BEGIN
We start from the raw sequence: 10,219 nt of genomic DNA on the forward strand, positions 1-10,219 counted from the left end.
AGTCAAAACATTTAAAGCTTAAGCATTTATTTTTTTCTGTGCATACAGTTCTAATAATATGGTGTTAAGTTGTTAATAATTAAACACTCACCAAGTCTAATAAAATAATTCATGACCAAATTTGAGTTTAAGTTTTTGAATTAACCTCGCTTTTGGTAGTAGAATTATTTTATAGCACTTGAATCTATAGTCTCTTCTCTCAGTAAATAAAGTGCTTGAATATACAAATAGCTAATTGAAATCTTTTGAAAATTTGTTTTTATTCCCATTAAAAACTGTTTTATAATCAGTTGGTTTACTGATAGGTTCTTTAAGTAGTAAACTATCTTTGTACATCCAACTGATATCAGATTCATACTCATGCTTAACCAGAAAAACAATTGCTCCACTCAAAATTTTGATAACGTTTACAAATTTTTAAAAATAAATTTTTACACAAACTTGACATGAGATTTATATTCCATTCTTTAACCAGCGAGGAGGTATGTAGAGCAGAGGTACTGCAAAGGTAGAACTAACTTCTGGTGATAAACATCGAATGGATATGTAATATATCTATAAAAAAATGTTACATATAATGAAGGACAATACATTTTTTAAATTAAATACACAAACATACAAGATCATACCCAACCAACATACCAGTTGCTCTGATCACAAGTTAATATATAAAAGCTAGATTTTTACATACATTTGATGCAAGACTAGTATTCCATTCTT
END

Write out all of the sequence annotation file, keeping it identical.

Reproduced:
We start from the raw sequence: 10,219 nt of genomic DNA on the forward strand, positions 1-10,219 counted from the left end.
AGTCAAAACATTTAAAGCTTAAGCATTTATTTTTTTCTGTGCATACAGTTCTAATAATATGGTGTTAAGTTGTTAATAATTAAACACTCACCAAGTCTAATAAAATAATTCATGACCAAATTTGAGTTTAAGTTTTTGAATTAACCTCGCTTTTGGTAGTAGAATTATTTTATAGCACTTGAATCTATAGTCTCTTCTCTCAGTAAATAAAGTGCTTGAATATACAAATAGCTAATTGAAATCTTTTGAAAATTTGTTTTTATTCCCATTAAAAACTGTTTTATAATCAGTTGGTTTACTGATAGGTTCTTTAAGTAGTAAACTATCTTTGTACATCCAACTGATATCAGATTCATACTCATGCTTAACCAGAAAAACAATTGCTCCACTCAAAATTTTGATAACGTTTACAAATTTTTAAAAATAAATTTTTACACAAACTTGACATGAGATTTATATTCCATTCTTTAACCAGCGAGGAGGTATGTAGAGCAGAGGTACTGCAAAGGTAGAACTAACTTCTGGTGATAAACATCGAATGGATATGTAATATATCTATAAAAAAATGTTACATATAATGAAGGACAATACATTTTTTAAATTAAATACACAAACATACAAGATCATACCCAACCAACATACCAGTTGCTCTGATCACAAGTTAATATATAAAAGCTAGATTTTTACATACATTTGATGCAAGACTAGTATTCCATTCTT